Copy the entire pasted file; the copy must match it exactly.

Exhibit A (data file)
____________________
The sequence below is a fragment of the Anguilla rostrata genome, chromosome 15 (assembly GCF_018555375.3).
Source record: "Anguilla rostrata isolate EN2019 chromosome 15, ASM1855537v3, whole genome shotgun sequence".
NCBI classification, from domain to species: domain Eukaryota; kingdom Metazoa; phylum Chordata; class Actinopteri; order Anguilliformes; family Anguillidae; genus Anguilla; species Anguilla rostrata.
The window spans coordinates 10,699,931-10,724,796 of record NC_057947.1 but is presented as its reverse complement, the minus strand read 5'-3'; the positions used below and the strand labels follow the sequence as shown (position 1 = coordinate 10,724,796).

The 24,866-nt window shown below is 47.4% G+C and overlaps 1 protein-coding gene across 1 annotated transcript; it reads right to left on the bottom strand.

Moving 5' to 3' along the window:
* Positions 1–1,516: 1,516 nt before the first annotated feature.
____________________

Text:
The sequence below is a fragment of the Anguilla rostrata genome, chromosome 15 (assembly GCF_018555375.3).
Source record: "Anguilla rostrata isolate EN2019 chromosome 15, ASM1855537v3, whole genome shotgun sequence".
NCBI classification, from domain to species: domain Eukaryota; kingdom Metazoa; phylum Chordata; class Actinopteri; order Anguilliformes; family Anguillidae; genus Anguilla; species Anguilla rostrata.
The window spans coordinates 10,699,931-10,724,796 of record NC_057947.1 but is presented as its reverse complement, the minus strand read 5'-3'; the positions used below and the strand labels follow the sequence as shown (position 1 = coordinate 10,724,796).

The 24,866-nt window shown below is 47.4% G+C and overlaps 1 protein-coding gene across 1 annotated transcript; it reads right to left on the bottom strand.

Moving 5' to 3' along the window:
* Positions 1–1,516: 1,516 nt before the first annotated feature.